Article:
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CIncinatti Zoo Gorilla Shot...


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Thanks PC, as usual you did not disappoint us :)

yes shoot the gorilla, and build a better enclosure!

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This is one topic that has no right or wrong side.  - kids are born to explore and test limits. I would not prefer a completely obedient and docile child. -I love zoos, but hate to see anima

I think zoos should be redesigned to resemble Roman colliseums  and we should toss repeat felons and illegal immigrants to lions, tigers and crocs.   that would be way more fun than watching

PartridgeCartridge

NEWSFLASH!

 

Apparently, somewhere in a zoo a baby gorilla fell into an enclosure with a large, hairy, male, redneck human. Since the outcome and safety of those involved was uncertain for a few brief moments, the Zookeeper did what he thought was best.

 

They shot the baby gorilla.

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I am of the set that doesn't particularly care for zoos.  This was based on showing up late one afternoon and engaging in a conversation with a keeper.  He kept timber wolves and rhinos (don't quite understand how that went together).  Watching him play with the wolves made me think they shouldn't be in the cage.  They were captive raised and as aggressive as your dog.  The rhino was more a surprise.  He was, when gently played with, as gentle as could be.  His slight bumping of the keeper when playing displayed all the affection you would expect from your dog.  Zoos are not the answer.

 

As to my own experience, as a wild child, I once snuck away from my parents at a zoo like place. Wild kids do that sort of thing at four.  I was found sitting down in front of a grown African lion, stroking his nose through chain link fencing.  I will never forget that experience.  He was more curious than anything else, although I suppose he could have grabbed me through the chain link and munched off my arm.  My father gently asked my mother if she knew where I was.  When she looked my dad grabbed her and said in no uncertain terms "do not scream, get him away as quietly as possible".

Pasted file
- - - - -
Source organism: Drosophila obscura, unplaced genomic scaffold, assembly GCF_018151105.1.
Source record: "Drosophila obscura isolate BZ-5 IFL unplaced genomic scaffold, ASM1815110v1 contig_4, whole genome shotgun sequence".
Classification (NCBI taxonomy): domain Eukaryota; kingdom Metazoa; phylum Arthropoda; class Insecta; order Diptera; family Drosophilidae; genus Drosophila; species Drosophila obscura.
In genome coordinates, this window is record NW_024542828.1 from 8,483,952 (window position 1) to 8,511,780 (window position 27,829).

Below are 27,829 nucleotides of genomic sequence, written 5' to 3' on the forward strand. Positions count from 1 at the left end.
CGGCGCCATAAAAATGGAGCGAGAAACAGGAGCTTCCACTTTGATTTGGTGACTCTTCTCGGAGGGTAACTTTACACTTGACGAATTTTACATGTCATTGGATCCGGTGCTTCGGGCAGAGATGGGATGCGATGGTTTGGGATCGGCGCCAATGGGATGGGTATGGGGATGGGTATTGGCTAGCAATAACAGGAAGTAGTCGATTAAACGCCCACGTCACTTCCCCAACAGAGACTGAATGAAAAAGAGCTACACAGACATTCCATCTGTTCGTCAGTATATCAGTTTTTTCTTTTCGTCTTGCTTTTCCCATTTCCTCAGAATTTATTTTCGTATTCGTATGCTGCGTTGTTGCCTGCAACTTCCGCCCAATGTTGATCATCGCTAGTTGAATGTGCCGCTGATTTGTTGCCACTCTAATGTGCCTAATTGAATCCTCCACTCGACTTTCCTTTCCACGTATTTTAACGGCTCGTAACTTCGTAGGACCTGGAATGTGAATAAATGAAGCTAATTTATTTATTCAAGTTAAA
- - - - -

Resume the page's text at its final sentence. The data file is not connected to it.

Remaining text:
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salmontogue

Another point of view.....

 

I just wish this amount of column space and air time was devoted to our troops in Iraq who, according to our President, are non-combat.  Where is the outrage over the faulty terms of engagement hindering all of our military and requiring committee approval of military engagement with the enemy?  Where is the loud shrieking and recriminations over losing servicemen/women who are supposedly advisors and non-combatants?  Have we lost our collective minds over the relationship of important vs. not so important?

 

I am in no way trying to hijack this thread and personally believe the death of the primate is a huge loss that should/could have been avoided.  In the real world, I would welcome equal outrage to the way our troops are treated during and after their deployments.  Just a thought, your opinions may vary.

 

Perk

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Cooter Brown
50 minutes ago, salmontogue said:

Another point of view.....

 

I am in no way trying to hijack this thread and personally believe the death of the primate is a huge loss that should/could have been avoided.  In the real world, I would welcome equal outrage to the way our troops are treated during and after their deployments.  Just a thought, your opinions may vary.

 

Perk

I agree, and thought more or less along the same lines.  The day this really hit the fan was Memorial Day and this silliness got far more press and caused more angst among the nattering media and social network classes than the sacrifices of those who gave their lives for our country.

 

In the Memorial day thread on this forum I noted that my cousin Terry died at 20 years of age in Viet Nam.  He was from Bellvue Ohio.  An ape tossing a baby around in CIncinnati gets shot and the world went nuts.  Where was the outrage for all the Terrys?  Terry died a long time ago but I think you get my point.  And I do think that most people especially in the flyover part of the country who opt out of the outrage culture so prevalent now gave the day its proper due.  It just seems like the abnormal are being normalized and the normal are being marginilized.

 

But I have to say, even here on the UJ this thread got more traffic than the Memorial day threads.

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PoodleHunter

On average zoo's do very little for endangered species recovery, compared to other methods.  Very few zoos actually have active breeding programs and if they do the probability of reintroduction of such species into the wild is very very very low.  Even lower is the probability of survival if they get to the point of reintroduction.  So there is a fair argument against their 'role' in wildlife conservation.  IMHO, Money is better spent preserving and creating wildlife habitat, reducing poaching, and protecting species of concern....in the wild.  I don't mean to imply that zoos have no place in the broad conservation arena...they do.